It is hard to imagine that we have been in lockdown for five weeks or so now. In those weeks our lives have changed and we have all been adjusting to living and worshiping differently. We were overtaken so quickly by the pandemic Covid-19. The huge numbers of those who have succumb to the virus, particularly the nature of its virulence amongst the elderly and those with underlying health issues, has huge consequences for our society.
Yet we have all been moved by the selfless nature of all seeking to alleviate suffering and help those in need, Those who work for the NHS, staff in care homes and many other facilities who have displayed the indwelling love of God in what they do.
As a Church we have all been considering how we do things differently, unable to enter our church buildings at this time. It is for us all a new experience. But if we look back in history we find that back in the sixteenth century people were having to isolate themselves as a result of outbreaks of the plague. It was in this time that the Church of England was formed and because people could not attend worship the forerunners of the Book of Common Prayer introduced the term ‘Spiritual Communion’. This is the means of grace by which a person, prevented for some serious reason from sharing in the celebration of the Eucharist may still share in the communion of Jesus Christ. The book of Common Prayer makes provision for this. That is what we have been doing at Holy Trinity church and will continue to do so for the time being.
We all know that the Church is not defined by the walls of the building. St Paul writes of believers being the Body of Christ. In making our communion spiritually, we are joining with Christians everywhere to be nourished by the one who tells us ‘I am the Bread of life’
Please continue to pray, stay safe and join me regularly on line for our weekly services on a Wednesday and Sunday at 10am.
Canon AndrewRead More
The Royal British Legion is calling on people across the UK to join in a moment of reflection and Remembrance at 11am on Friday 8th May, the 75th Anniversary of VE Day, and pause for a Two Minute Silence. I hope that you will join the vicar of Holy Trinity, Weymouth in a service of Thanksgiving from the safety of your homes to remember people from our Weymouth community on this day. The video will be recorded and can be watched alongside all the other televised celebrations from the 8th – 10th May.Read More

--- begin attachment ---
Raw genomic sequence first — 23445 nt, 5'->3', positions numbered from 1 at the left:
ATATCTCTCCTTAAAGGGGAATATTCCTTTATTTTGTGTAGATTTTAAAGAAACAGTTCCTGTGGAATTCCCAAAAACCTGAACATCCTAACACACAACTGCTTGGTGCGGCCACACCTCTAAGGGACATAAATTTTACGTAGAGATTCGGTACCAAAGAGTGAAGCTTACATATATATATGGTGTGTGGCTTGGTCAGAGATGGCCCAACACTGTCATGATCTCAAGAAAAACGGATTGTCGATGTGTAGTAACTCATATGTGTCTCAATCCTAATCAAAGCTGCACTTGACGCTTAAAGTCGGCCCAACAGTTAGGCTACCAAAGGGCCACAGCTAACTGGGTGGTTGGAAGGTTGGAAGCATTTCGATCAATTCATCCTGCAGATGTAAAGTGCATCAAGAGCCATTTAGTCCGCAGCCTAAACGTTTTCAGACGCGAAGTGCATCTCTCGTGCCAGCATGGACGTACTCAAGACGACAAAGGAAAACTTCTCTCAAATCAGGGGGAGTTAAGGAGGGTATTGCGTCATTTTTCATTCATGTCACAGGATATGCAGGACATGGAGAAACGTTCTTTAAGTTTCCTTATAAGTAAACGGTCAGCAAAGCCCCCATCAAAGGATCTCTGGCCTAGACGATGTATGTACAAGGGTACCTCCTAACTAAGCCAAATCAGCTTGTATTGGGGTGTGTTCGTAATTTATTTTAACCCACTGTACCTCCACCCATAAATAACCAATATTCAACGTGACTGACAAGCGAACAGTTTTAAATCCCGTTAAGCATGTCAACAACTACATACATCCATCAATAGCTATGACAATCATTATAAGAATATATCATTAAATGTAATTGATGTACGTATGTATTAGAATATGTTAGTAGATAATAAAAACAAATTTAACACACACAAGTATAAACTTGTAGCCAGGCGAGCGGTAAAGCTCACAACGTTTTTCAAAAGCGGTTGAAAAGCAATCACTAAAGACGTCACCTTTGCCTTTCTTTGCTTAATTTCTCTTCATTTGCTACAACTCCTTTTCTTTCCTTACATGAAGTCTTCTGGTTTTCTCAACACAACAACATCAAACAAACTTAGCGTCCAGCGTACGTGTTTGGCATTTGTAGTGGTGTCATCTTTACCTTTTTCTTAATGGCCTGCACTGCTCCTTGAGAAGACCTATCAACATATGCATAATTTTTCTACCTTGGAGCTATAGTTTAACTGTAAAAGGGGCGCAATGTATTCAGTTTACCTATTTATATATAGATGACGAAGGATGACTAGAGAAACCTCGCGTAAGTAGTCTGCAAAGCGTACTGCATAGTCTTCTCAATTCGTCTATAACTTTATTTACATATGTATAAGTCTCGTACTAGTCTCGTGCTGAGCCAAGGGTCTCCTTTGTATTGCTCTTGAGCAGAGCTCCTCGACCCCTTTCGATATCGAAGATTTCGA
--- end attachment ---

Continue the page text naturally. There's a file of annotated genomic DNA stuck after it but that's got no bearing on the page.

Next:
On the Feast of the Epiphany we welcomed back a former parish priest of Holy Trinity after many years. The Right Reverend Stephen Venner who was vicar of Holy Trinity church from 1982 to 1994. After leaving the parish he was consecrated as Bishop of Middelton (Manchester Diocese) and then translated to become Bishop of Dover (Canterbury Diocese) and Bishop to the Falklands and her Majesty’s Forces. Bishop Stephen presided and preached at the Holy Eucharist assisted by the present parish priest Canon Andrew Gough. Many memories were shared and a celebration for the Reverend Ruth Milverton (Associate priest) who celebrated her silver jubilee of priestly ordination. It was also a great joy to welcome some members of our Sunday school who gave a live performance of the arrival of the Magi to the manger to see the infant Jesus.Read More
Holy Trinity church serves as the civic church of Weymouth. Amongst its many commitments to the town it also works very closely with the Weymouth Royal National Lifeboat Institution. Canon Andrew Gough vicar at Holy Trinity and Chaplain to the RNLI recently dedicated a new Standard at a ceremony in the church attended by dignitaries and members of local uniformed organisations in and around Weymouth and supporters. He reminded all present that the Standard represented our duty to God, the Queen and our nation and our witness to the purpose and ideals of the Royal National Lifeboat Institution.
The Weymouth lifeboat Station is one of the busiest Lifeboat stations on the coast, undertaking around a hundred ‘shouts’ a year and covering 1330 square miles. We continue to be grateful to the men and women who give of their time as crew to keep us safe.Read More
Although far from a summers evening outside due to the heavy rain and winds, a good and appreciative audience gathered at Holy Trinity church for a splendid evening of music performed by Vox Serenata.
If you were not at this concert you missed a treat!
A very accomplished quartet, one of whom is a brilliant pianist, performed music covering a wide spectrum from Tallis via Cesar Franck, Goodall’s 23rd Psalm to Leonard Cohen’s Hallelujah and many more in between. Particularly beautiful was Douglas Guest’s setting of Lawrence Binyon’s poem To the Fallen and Richard Lloyd’s exquisite setting of words by Thomas Campion’s ‘View Me Lord a Work of Thine’.
We hope they will return sometime in the future.Read More
Please remember Bishop Stephen in your prayers on the 1st June as he celebrates 50th anniversary of priesthood and his 25th anniversary of his consecration as a Bishop in the Church of God.
Bishop Stephen writes: ‘I would dearly value the thoughts and prayers of all at Holy Trinity where so much of my journey was founded’.Read More
Nowadays the custom of ‘giving the peace’ during the Eucharist is central to most Christian worship. Yet although it is among the most ancient of all Christian customs, it has been rescued only comparatively recently and, when it was reintroduced into contemporary Anglican liturgy, many folk had some misgivings and even suspicion.